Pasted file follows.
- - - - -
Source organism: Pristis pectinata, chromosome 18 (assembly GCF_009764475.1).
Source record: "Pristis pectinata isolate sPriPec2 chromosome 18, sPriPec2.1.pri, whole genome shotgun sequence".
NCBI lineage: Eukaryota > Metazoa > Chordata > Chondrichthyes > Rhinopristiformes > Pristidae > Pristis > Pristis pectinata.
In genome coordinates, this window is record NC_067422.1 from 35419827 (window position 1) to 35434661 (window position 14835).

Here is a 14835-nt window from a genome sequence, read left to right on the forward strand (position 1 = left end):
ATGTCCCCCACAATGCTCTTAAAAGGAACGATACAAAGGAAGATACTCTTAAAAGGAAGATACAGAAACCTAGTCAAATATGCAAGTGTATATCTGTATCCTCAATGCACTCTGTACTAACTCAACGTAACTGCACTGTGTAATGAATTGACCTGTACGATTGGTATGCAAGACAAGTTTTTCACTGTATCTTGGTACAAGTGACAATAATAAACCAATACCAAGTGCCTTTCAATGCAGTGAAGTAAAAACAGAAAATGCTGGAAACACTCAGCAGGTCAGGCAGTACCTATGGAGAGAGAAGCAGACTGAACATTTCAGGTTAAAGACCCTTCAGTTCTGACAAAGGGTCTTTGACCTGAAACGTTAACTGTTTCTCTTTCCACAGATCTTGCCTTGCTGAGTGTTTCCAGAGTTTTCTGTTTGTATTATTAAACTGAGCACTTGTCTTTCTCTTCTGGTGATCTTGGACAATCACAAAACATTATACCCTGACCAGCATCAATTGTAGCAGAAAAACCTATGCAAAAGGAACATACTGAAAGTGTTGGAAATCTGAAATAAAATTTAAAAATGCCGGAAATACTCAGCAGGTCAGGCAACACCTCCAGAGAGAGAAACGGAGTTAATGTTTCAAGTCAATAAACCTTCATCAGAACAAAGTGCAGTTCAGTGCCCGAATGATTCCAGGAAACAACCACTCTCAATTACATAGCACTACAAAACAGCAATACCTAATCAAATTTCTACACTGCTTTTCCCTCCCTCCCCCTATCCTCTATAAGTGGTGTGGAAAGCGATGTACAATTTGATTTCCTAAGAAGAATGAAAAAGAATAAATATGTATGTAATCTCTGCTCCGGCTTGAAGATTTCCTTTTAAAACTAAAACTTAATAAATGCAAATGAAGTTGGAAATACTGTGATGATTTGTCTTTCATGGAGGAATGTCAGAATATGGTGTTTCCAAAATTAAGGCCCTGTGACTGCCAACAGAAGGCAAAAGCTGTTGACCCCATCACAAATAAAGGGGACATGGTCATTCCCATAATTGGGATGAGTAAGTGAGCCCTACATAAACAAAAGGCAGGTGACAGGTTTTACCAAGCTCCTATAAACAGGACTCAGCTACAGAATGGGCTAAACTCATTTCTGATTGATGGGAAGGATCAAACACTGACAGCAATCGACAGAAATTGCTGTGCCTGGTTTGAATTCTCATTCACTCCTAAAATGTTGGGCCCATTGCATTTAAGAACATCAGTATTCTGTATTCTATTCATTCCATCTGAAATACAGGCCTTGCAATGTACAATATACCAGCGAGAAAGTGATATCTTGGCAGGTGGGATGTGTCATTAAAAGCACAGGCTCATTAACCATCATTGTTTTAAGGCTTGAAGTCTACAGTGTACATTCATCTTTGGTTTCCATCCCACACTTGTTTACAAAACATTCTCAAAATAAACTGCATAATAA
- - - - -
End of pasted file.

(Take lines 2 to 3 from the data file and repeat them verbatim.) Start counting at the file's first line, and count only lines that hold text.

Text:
Source record: "Pristis pectinata isolate sPriPec2 chromosome 18, sPriPec2.1.pri, whole genome shotgun sequence".
NCBI lineage: Eukaryota > Metazoa > Chordata > Chondrichthyes > Rhinopristiformes > Pristidae > Pristis > Pristis pectinata.